Former Detroit Tigers first baseman Cecil Fielder was one of the best power-hitters in baseball during his prime. Unfortunately for the Los Angeles native, his peak was relatively short-lived. However, there’s no denying Fielder had an excellent career in the pros.
Cecil Fielder’s HR Out of Tiger Stadium
Yep, folks, that is what we call an absolute missile. The moment Fielder contacted the ball it was immediately clear it wasn’t touching down back on the outfield. The only real question regarding this piece of hitting was where the baseball would land.
Fielder’s home run traveled all the way from home plate, up over the wall, and escaped the ballpark after clearing left-center-field bleachers as well as the left-field roof. This was more than a typical upper-deck home run from Fielder. This was a moonshot that deserves recognition in MLB history.
“I knew Stewart was going to bring that fastball again and I was sitting dead ready,” Fielder told The Detroit Free Press. “When I hit it, I knew it was gone, I just didn’t know where it was going. I just saw and heard the crowd going crazy.”
A’s hurler Dave Stewart was one of the best pitchers in baseball at this point. Still, even he couldn’t keep Fielder from launching one over the Tiger Stadium roof. Stewart admitted that Fielder’s rocket was the longest home run he’d ever surrendered. Well, duh.
To hit the type of home run Fielder hit with fellow slugger Mark McGwire on first base is a great way to make a statement. Fielder became the third player in MLB history to hit a home run over the left-field grandstands at Tiger Stadium, joining fellow legends Harmon Killebrew and Frank Howard. McGwire did the same in 1997.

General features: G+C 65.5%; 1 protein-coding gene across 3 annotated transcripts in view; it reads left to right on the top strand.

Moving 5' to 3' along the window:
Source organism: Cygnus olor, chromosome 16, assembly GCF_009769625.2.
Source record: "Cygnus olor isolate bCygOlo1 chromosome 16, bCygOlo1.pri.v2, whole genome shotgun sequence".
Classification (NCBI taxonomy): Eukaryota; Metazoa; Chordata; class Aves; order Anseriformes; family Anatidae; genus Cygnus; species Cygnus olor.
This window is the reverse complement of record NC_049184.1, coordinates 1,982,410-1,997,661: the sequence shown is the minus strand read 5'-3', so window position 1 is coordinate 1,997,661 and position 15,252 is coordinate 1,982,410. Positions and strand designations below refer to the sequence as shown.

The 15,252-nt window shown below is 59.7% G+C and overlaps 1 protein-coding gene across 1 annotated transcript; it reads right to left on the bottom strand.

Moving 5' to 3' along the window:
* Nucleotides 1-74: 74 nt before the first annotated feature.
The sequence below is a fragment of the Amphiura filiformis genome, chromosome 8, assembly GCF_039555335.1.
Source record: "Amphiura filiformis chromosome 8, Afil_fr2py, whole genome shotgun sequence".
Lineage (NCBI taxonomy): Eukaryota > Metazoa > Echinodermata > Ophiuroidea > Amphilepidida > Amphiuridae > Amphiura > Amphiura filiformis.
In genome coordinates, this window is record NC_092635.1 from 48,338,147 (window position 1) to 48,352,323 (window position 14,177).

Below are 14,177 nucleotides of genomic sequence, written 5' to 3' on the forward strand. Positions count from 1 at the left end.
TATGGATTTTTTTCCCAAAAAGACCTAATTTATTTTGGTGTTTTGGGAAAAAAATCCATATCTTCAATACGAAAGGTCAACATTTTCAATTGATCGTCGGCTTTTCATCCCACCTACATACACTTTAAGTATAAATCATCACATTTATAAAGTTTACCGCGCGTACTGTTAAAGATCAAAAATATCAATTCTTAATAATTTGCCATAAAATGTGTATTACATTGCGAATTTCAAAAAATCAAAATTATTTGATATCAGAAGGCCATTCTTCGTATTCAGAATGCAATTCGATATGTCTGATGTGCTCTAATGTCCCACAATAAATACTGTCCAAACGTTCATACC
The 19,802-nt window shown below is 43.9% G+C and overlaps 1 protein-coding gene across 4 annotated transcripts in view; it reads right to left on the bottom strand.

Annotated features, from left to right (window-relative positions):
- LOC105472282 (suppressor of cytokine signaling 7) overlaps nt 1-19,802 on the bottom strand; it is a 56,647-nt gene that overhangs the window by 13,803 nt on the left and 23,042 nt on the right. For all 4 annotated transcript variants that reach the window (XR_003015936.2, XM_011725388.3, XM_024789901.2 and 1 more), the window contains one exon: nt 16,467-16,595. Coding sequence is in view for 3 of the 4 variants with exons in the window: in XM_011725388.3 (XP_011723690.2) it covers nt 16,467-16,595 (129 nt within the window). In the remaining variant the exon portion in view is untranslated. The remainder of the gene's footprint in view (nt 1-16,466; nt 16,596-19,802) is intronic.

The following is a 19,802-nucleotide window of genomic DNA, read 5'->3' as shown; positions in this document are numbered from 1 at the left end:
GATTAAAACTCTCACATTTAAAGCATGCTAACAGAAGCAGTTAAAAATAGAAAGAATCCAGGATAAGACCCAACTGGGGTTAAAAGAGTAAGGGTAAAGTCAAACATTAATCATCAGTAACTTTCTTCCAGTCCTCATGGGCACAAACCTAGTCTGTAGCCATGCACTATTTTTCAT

While this blast was no Kirk Gibson in the 1984 World Series against Goose Gossage, it’s still an extraordinary moment in Tigers history.
Cecil Fielder Baseball Career
Fielder grew up in Los Angeles and attended high school at Nogales High School in La Puente. He played college baseball at the University of Nevada, Las Vegas, where he impressed enough to be selected by the Kansas City Royals in the fourth round of the 1982 MLB Draft’s secondary phase.
Fielder never played for the Royals in the Major Leagues. His MLB debut came in 1985 as a member of the Toronto Blue Jays. Fielder spent four seasons with the Jays before departing the United States for Japan. He played the 1989 season for the Hanshin Tigers of the JPCL before returning to Major League Baseball in 1990.
Fielder swapped one Tiger for the other in his return to American soil, latching on with the Detroit Tigers in 1990, where he’d play under skipper Sparky Anderson. He was selected to three All-Star games during his tenure in Detroit and showcased his power in the Home Run Derby in 1990, 1991 and 1993 but never won the event. How? I don’t know.
Fielder spent seven years with the Tigers but never once made the playoffs with the team. In 1996, Fielder was traded to the New York Yankees, making a move to Yankee Stadium as he chased a championship ring toward the end of his career.
That turned out to be an excellent move for Fielder, who helped lead the Yankees through the American League and a World Series victory over the Atlanta Braves in 1996. In that series, Fielder recorded nine hits in 23 at-bats and drove in 2 RBIs. He won the Babe Ruth Award for the most outstanding postseason performance, having played a pivotal role for the Yanks, surpassing the Rangers and Orioles en route to the World Series.
Fielder left the Yankees in 1998 to join the Angels, where he played one half-season before finishing out his career as a member of the Cleveland Indians.
While Fielder was never enshrined into Cooperstown, he was commemorated in the Kinston Professional Baseball Hall of Fame in 1994.
Much like Cecil, his son Prince Fielder was a well-known big-league slugger who played from 2005-16. He spent his career with the Milwaukee Brewers, Detroit Tigers and Texas Rangers.
Remarkably, both Prince and Cecil Fielder finished their respective MLB careers with precisely 319 home runs.
I think we know who hit the longest, however.